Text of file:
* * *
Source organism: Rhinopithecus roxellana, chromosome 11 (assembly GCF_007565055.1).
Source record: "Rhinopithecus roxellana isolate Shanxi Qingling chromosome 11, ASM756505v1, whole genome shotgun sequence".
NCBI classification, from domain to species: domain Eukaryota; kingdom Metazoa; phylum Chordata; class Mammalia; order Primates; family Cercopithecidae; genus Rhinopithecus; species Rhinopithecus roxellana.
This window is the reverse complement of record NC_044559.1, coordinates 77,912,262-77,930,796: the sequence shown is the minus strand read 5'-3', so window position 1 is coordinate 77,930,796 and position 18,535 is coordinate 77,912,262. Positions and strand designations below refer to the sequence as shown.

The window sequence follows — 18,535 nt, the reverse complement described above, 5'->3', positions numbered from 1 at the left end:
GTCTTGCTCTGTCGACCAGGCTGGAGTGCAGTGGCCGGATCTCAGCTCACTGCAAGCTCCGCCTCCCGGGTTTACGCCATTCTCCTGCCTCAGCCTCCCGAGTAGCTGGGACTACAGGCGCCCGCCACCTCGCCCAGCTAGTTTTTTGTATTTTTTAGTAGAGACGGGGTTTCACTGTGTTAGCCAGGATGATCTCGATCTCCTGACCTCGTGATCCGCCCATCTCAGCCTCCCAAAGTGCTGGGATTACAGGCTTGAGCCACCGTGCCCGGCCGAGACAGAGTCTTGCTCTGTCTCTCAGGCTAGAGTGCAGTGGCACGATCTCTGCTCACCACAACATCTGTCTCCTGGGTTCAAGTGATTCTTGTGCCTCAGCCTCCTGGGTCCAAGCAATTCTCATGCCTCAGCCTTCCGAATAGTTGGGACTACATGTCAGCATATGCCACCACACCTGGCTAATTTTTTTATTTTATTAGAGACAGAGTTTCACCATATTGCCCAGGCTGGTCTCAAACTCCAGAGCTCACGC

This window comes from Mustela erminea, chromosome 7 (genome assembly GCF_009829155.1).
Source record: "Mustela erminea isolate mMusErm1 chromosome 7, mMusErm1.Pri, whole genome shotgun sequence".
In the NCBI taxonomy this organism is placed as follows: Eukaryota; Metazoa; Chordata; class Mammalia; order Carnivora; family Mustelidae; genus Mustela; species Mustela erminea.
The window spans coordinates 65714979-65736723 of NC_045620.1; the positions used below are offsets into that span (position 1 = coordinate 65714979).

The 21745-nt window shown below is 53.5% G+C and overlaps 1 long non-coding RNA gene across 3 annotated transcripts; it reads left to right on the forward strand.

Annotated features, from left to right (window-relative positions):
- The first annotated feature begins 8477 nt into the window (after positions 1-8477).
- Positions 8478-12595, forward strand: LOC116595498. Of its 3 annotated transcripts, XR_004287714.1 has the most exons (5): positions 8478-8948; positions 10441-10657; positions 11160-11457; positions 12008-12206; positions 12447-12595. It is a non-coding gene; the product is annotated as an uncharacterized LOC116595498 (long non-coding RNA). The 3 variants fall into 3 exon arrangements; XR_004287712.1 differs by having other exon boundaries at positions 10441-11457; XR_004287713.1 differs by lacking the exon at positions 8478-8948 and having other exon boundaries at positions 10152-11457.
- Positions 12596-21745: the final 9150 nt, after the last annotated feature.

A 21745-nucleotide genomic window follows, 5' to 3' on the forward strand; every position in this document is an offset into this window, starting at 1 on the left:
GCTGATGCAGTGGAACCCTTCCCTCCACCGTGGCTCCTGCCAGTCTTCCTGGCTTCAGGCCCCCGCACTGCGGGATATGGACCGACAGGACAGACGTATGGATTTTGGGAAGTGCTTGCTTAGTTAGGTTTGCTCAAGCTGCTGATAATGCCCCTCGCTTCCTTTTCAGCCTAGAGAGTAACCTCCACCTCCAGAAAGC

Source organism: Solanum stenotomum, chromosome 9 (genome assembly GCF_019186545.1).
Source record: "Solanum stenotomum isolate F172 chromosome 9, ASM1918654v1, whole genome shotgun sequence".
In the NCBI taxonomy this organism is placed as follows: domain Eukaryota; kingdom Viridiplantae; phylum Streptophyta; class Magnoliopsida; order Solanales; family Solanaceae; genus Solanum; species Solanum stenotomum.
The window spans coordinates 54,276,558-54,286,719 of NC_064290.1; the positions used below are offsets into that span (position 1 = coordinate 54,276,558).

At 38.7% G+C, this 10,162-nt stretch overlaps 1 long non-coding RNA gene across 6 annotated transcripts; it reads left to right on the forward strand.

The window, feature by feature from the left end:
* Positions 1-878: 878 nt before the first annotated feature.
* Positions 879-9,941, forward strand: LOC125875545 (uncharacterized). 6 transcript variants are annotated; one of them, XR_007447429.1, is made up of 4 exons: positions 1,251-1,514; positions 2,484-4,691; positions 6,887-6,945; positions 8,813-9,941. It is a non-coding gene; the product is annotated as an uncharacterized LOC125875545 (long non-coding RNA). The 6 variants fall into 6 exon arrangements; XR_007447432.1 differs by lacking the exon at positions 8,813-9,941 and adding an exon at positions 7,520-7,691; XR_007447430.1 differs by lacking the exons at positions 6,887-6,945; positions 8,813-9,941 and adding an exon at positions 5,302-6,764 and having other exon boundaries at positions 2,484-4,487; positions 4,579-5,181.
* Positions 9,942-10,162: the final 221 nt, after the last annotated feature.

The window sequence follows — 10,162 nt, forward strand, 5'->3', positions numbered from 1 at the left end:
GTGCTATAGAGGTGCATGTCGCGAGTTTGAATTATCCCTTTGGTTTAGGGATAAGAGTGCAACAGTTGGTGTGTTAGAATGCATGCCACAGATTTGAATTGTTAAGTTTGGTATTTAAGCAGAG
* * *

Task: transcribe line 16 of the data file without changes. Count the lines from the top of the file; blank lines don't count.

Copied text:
A 21745-nucleotide genomic window follows, 5' to 3' on the forward strand; every position in this document is an offset into this window, starting at 1 on the left: